The Boy was reading a magazine. The dog beside him was blinking in drowsy comfort at the fire. Presently, finishing the story he had been reading, the Boy looked across at the sleepy dog.


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Kiwa's wife and Takeko's mother was a little woman named Toyomi-san, dressed in brightly patterned garments a good deal more formal than her daughter's jacket and shorts. Toyomi-san spoke no Standard, but she made quite clear to Hartford his welcome. She led him into a large, steam-filled room, where she indicated he was first to wash himself then soak, then dry and dress in the clean clothing she'd laid out for his use.

[Pg 111]

Boat wreckers were another common source of great danger. Under one pretext or another they managed to get aboard the boat and scuttle it near a place where their confederates were prepared to make an attack. Or, like Colonel Fluger, they waited until they found a boat tied along the bank and then bored holes in the bottom or dug out the caulking. When the ill-fated boat began to sink, the fellow-wreckers rushed to the


When he opened the letter he and Trixie were seated at their early breakfast in the veranda, attended by a greedy and devoted gathering of pets. Two well-disciplined fox terriers watched in quivering impatience for scraps of toast, obediently oblivious of a pair of Persian kittens that clawed and mewed and sprang in unmannerly fashion; a noisy green parrot in a dome-shaped cage; a monkey that jumped and jabbered on the back of the memsahib's chair; a tame squirrel that darted to and fro with bead-like eyes and feathery tail, even a greater trial to the dogs than the Persian kittens. Trixie worshipped animals and children; indeed, she had one day scandalised the general's wife by declaring, most immodestly as that lady considered, that she intended to have twenty babies, but, meanwhile, she could content herself with dogs and cats and monkeys.

Chum had not enjoyed the past few minutes at all. His loafing inspection of his master’s job had been interrupted by the arrival of this loud-voiced stranger. He did not like the stranger. Chum decided that, at his first glimpse and scent of the man—and the dog catcher’s voice had confirmed the distaste. Shunk belonged to the type which sensitive dogs hate instinctively. But Chum was too well versed in the guest law to molest or snarl at any one with whom Link was in seemingly amicable talk. So he had paid no overt heed to the fellow.

"Diplomats and other liars require good memories," said Retief. "But as you point out, small wisdom to small minds. I'm here to effect a settlement of certain differences between yourself and the planetary authorities. I have here a Note, which I'm conveying on behalf of the Sector Under-Secretary. With your permission, I'll read it."

"It cannot explode, Bela. Please!"

His calmness sobered Jorgenson. As a business man, he was moved to make his situation clear. He told Ganti of the Grand Panjandrum's move to take over the Rim Stars trading post, which was bad business. He told of his own reaction, which was not a business-like one at all. Then he said dourly:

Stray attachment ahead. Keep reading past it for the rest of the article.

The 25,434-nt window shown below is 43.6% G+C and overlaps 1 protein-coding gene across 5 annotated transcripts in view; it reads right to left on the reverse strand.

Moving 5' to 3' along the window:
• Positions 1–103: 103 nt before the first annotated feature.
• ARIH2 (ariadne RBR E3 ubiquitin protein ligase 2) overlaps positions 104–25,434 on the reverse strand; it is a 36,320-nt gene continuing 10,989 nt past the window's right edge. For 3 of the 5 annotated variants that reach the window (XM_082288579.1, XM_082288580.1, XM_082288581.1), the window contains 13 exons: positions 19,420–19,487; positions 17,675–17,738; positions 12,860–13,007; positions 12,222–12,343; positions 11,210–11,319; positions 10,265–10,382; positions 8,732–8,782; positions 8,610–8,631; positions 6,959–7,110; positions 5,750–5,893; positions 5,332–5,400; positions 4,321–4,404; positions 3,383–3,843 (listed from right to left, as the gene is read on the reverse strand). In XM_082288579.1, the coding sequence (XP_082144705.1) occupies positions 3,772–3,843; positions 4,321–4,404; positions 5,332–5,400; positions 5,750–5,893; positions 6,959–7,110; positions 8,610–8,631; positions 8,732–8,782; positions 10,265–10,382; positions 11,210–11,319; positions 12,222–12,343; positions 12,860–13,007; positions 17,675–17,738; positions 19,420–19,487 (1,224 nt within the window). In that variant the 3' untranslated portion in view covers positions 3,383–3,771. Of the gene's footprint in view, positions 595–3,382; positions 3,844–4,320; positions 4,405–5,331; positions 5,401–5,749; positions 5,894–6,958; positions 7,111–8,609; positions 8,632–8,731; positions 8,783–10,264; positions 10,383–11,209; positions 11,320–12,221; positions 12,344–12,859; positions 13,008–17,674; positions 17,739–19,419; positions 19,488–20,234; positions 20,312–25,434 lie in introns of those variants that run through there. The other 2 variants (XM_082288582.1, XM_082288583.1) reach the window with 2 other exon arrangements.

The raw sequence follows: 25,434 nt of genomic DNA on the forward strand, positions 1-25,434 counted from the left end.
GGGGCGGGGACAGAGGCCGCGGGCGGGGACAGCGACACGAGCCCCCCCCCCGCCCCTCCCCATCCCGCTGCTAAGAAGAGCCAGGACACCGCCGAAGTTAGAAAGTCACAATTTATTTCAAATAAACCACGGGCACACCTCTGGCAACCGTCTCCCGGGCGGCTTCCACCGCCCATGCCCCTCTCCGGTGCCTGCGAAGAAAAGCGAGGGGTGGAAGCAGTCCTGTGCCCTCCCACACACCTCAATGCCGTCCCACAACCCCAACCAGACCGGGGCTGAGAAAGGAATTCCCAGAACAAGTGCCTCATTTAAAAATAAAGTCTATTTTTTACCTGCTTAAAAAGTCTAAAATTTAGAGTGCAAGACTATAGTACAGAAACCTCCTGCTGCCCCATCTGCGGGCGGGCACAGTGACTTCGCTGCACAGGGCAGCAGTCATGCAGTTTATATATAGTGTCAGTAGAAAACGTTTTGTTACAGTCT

So forward I went, and gained but little by my obstinacy except uncomfortable quarters and rough company, for we made for Sleat, and there were boarded by Allan Knock. The Captain was convinced he had secured Barisdale in my person, but Knock was forced to declare that he was wrong in this, though he could not name me; but the next day he returned with Creach, before whom I was paraded like a beast on market-day.


2.It is not an unusual thing, for instance, to find a cow or a mule living in close proximity, if not in the same room, with the rest of the family, and, in spite of the skill and artistic taste which show themselves everywhere in the construction and decoration of the buildings, the dirt and disorder in which the people live in these buildings are beyond description. Frequently, in passing through the streets of these southern cities, one meets a herd of goats wandering placidly along over the stone pavements, nibbling here and there in the gutters or holding up in front of a house to be milked.


indeed in nearly all social systems that have ever existed. The adult male, the head of the family, has been the citizen, the sole representative of the family in the State. About him have been grouped his one or more wives, his children, his dependents. His position towards them has always been—is still in many respects to this day—one of ownership. He was owner of them all, and in many of the less sophisticated systems of the past his ownership was as complete as over his horse and house and land—more complete than over his land. He could sell his children into slavery, barter his wives. There has been a secular mitigation of the rights of this sort of private property; the establishment of monogamy, for instance, did for the family what President Roosevelt’s proposed legislation against large accumulations might do for industrial enterprises, but to this day in our own community, for all such mitigations and many euphemisms, the ownership of the head of the family is still a manifest fact. He votes. He keeps



By vain opinion; not like wavering flight


They re-entered the house by the kitchen, that had a red-brick floor, an open range, and black beams across the low ceiling; they traversed a



. . .